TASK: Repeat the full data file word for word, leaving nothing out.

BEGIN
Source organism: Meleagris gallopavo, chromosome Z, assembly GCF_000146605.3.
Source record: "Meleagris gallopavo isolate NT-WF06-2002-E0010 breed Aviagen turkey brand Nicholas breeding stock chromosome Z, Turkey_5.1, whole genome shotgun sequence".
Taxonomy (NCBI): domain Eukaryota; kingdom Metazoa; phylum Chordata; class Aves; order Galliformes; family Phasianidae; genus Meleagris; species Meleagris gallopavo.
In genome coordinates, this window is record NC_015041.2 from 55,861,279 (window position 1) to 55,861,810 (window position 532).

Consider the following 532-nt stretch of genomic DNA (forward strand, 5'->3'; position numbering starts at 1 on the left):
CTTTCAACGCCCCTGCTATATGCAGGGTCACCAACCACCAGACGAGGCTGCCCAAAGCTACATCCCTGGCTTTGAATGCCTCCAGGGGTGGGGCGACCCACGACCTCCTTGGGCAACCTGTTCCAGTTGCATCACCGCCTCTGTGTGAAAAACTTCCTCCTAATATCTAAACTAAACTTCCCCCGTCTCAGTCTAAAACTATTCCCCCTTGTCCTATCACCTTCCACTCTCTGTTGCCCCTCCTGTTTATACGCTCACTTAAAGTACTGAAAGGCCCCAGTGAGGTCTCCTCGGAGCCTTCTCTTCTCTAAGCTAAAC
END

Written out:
Source organism: Meleagris gallopavo, chromosome Z, assembly GCF_000146605.3.
Source record: "Meleagris gallopavo isolate NT-WF06-2002-E0010 breed Aviagen turkey brand Nicholas breeding stock chromosome Z, Turkey_5.1, whole genome shotgun sequence".
Taxonomy (NCBI): domain Eukaryota; kingdom Metazoa; phylum Chordata; class Aves; order Galliformes; family Phasianidae; genus Meleagris; species Meleagris gallopavo.
In genome coordinates, this window is record NC_015041.2 from 55,861,279 (window position 1) to 55,861,810 (window position 532).

Consider the following 532-nt stretch of genomic DNA (forward strand, 5'->3'; position numbering starts at 1 on the left):
CTTTCAACGCCCCTGCTATATGCAGGGTCACCAACCACCAGACGAGGCTGCCCAAAGCTACATCCCTGGCTTTGAATGCCTCCAGGGGTGGGGCGACCCACGACCTCCTTGGGCAACCTGTTCCAGTTGCATCACCGCCTCTGTGTGAAAAACTTCCTCCTAATATCTAAACTAAACTTCCCCCGTCTCAGTCTAAAACTATTCCCCCTTGTCCTATCACCTTCCACTCTCTGTTGCCCCTCCTGTTTATACGCTCACTTAAAGTACTGAAAGGCCCCAGTGAGGTCTCCTCGGAGCCTTCTCTTCTCTAAGCTAAAC